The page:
Those consumption trends are a reflection that Americans increasingly care about where their food comes from, how it is grown and the health and environmental implications of what they feed their families. Let’s be clear: These changes didn’t just happen. The shifts we are talking about are occurring as a result of the concerted work of dedicated advocates, activists and community-based organizations that are changing the marketplace and the food system. They are doing it not just through purchasing decisions but also by holding their elected officials accountable and demanding better food policy at local, state and national levels — all against the backdrop of billions in marketing by the processed-food and fast-food industries.

I don’t know about you, but that sounds like a food movement to us.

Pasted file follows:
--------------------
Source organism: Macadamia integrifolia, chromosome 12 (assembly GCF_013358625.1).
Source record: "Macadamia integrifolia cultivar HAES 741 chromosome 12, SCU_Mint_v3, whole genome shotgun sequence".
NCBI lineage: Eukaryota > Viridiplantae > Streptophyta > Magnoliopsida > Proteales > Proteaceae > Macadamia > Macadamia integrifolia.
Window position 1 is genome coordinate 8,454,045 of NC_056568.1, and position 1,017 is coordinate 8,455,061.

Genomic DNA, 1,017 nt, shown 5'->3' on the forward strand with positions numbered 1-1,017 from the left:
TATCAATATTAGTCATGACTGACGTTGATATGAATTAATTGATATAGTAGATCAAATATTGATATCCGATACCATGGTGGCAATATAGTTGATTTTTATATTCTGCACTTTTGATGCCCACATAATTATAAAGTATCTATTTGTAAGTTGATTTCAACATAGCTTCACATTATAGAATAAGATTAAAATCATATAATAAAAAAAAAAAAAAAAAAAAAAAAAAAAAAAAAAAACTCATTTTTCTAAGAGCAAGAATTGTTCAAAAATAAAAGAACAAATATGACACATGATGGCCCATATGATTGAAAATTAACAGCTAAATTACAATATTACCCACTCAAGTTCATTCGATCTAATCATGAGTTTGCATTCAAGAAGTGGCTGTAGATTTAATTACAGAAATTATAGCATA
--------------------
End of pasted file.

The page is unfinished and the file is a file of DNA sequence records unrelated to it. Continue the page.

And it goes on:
Yes, conventionally grown food still makes up the vast majority of what Americans buy on a daily basis. But that doesn’t reflect a lack of demand for organic food; it reflects a lack of supply. We’ve heard personally from the people who run large food companies that one of their biggest challenges is meeting the demand for organic fruits, vegetables, dairy and meat. And this brings up a very important point: The staggering gap between supply and demand reflects the regulations, policies, infrastructure — and even financial markets — that greatly favor conventional agriculture through billions of dollars’ worth of subsidies, generous insurance coverage, extensive research, technical help and even marketing assistance that make it difficult for farmers to transition to organic. The reality is the demand for organic is growing by leaps and bounds, limited only by the ability for supply to match it.